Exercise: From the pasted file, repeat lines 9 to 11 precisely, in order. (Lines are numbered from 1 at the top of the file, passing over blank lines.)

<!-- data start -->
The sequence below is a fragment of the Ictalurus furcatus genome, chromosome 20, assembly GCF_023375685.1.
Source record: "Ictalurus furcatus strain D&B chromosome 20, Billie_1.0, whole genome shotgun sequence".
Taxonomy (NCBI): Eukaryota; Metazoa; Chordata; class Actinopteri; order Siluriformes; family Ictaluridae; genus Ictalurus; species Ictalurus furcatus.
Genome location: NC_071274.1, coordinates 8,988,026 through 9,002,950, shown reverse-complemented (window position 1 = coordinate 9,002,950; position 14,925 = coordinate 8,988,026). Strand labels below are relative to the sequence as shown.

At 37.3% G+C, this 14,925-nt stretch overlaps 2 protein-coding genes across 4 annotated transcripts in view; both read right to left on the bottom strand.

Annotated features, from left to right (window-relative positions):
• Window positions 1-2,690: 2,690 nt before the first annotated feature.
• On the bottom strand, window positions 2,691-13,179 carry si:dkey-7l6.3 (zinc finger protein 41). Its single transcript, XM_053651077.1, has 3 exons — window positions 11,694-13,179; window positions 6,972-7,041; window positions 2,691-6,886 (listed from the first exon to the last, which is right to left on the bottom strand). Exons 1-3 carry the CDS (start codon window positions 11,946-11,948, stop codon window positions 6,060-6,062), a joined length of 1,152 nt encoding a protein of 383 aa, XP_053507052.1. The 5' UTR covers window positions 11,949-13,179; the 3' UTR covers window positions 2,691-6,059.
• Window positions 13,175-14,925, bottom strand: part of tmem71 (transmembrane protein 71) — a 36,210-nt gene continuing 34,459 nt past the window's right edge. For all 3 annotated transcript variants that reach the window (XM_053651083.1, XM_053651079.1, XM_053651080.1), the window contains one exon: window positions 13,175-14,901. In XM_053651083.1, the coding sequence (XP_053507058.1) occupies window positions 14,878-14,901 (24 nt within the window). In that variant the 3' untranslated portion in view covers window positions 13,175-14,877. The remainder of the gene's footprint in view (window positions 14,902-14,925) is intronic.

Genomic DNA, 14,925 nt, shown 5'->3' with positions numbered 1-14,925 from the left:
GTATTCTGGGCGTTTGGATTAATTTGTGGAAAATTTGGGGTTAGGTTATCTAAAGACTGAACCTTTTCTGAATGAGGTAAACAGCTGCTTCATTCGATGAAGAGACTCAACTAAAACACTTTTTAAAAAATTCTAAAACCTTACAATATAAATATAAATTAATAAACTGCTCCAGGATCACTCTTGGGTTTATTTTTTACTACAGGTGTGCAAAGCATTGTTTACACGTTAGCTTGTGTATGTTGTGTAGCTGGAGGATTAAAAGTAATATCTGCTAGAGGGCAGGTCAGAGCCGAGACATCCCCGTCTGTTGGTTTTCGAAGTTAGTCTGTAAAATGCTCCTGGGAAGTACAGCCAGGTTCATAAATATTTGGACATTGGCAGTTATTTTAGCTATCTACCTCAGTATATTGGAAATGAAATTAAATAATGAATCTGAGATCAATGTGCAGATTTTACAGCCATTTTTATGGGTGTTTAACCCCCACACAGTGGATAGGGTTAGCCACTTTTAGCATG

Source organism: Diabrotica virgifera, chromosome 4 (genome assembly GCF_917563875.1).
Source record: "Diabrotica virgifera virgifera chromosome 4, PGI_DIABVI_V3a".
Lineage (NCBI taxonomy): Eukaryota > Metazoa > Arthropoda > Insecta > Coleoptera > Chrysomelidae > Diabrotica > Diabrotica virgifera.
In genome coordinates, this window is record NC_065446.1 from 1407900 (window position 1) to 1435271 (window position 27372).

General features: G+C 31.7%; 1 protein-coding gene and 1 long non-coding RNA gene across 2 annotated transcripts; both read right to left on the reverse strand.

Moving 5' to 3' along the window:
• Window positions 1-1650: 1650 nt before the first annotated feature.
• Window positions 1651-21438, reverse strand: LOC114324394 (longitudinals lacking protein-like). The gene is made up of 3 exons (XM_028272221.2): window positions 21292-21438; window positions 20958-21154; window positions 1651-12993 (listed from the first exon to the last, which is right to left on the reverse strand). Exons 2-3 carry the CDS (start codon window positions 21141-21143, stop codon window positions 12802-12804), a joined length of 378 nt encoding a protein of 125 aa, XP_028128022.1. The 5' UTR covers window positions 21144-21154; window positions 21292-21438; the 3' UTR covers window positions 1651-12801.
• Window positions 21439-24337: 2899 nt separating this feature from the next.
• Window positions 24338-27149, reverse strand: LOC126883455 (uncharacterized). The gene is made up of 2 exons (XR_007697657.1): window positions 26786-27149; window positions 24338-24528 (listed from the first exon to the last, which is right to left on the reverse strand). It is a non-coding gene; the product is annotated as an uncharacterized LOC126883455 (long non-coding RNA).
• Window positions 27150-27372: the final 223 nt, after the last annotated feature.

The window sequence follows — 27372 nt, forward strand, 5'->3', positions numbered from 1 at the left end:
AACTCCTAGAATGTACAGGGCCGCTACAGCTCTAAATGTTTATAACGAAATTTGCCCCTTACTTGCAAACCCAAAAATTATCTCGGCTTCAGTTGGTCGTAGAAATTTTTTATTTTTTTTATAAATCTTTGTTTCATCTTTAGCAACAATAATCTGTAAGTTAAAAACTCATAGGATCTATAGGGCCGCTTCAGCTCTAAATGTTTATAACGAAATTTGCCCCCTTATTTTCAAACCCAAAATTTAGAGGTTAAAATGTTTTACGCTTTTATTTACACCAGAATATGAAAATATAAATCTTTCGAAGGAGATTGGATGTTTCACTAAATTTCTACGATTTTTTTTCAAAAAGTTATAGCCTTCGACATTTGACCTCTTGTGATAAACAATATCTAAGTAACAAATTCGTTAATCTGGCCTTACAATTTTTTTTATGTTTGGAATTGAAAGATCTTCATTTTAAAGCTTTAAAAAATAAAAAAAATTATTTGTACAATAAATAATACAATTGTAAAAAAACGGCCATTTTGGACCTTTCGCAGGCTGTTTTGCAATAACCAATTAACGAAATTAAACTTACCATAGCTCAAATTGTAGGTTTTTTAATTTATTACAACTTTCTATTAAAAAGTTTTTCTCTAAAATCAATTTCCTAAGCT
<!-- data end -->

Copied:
• Window positions 13,175-14,925, bottom strand: part of tmem71 (transmembrane protein 71) — a 36,210-nt gene continuing 34,459 nt past the window's right edge. For all 3 annotated transcript variants that reach the window (XM_053651083.1, XM_053651079.1, XM_053651080.1), the window contains one exon: window positions 13,175-14,901. In XM_053651083.1, the coding sequence (XP_053507058.1) occupies window positions 14,878-14,901 (24 nt within the window). In that variant the 3' untranslated portion in view covers window positions 13,175-14,877. The remainder of the gene's footprint in view (window positions 14,902-14,925) is intronic.

Genomic DNA, 14,925 nt, shown 5'->3' with positions numbered 1-14,925 from the left:
GTATTCTGGGCGTTTGGATTAATTTGTGGAAAATTTGGGGTTAGGTTATCTAAAGACTGAACCTTTTCTGAATGAGGTAAACAGCTGCTTCATTCGATGAAGAGACTCAACTAAAACACTTTTTAAAAAATTCTAAAACCTTACAATATAAATATAAATTAATAAACTGCTCCAGGATCACTCTTGGGTTTATTTTTTACTACAGGTGTGCAAAGCATTGTTTACACGTTAGCTTGTGTATGTTGTGTAGCTGGAGGATTAAAAGTAATATCTGCTAGAGGGCAGGTCAGAGCCGAGACATCCCCGTCTGTTGGTTTTCGAAGTTAGTCTGTAAAATGCTCCTGGGAAGTACAGCCAGGTTCATAAATATTTGGACATTGGCAGTTATTTTAGCTATCTACCTCAGTATATTGGAAATGAAATTAAATAATGAATCTGAGATCAATGTGCAGATTTTACAGCCATTTTTATGGGTGTTTAACCCCCACACAGTGGATAGGGTTAGCCACTTTTAGCATG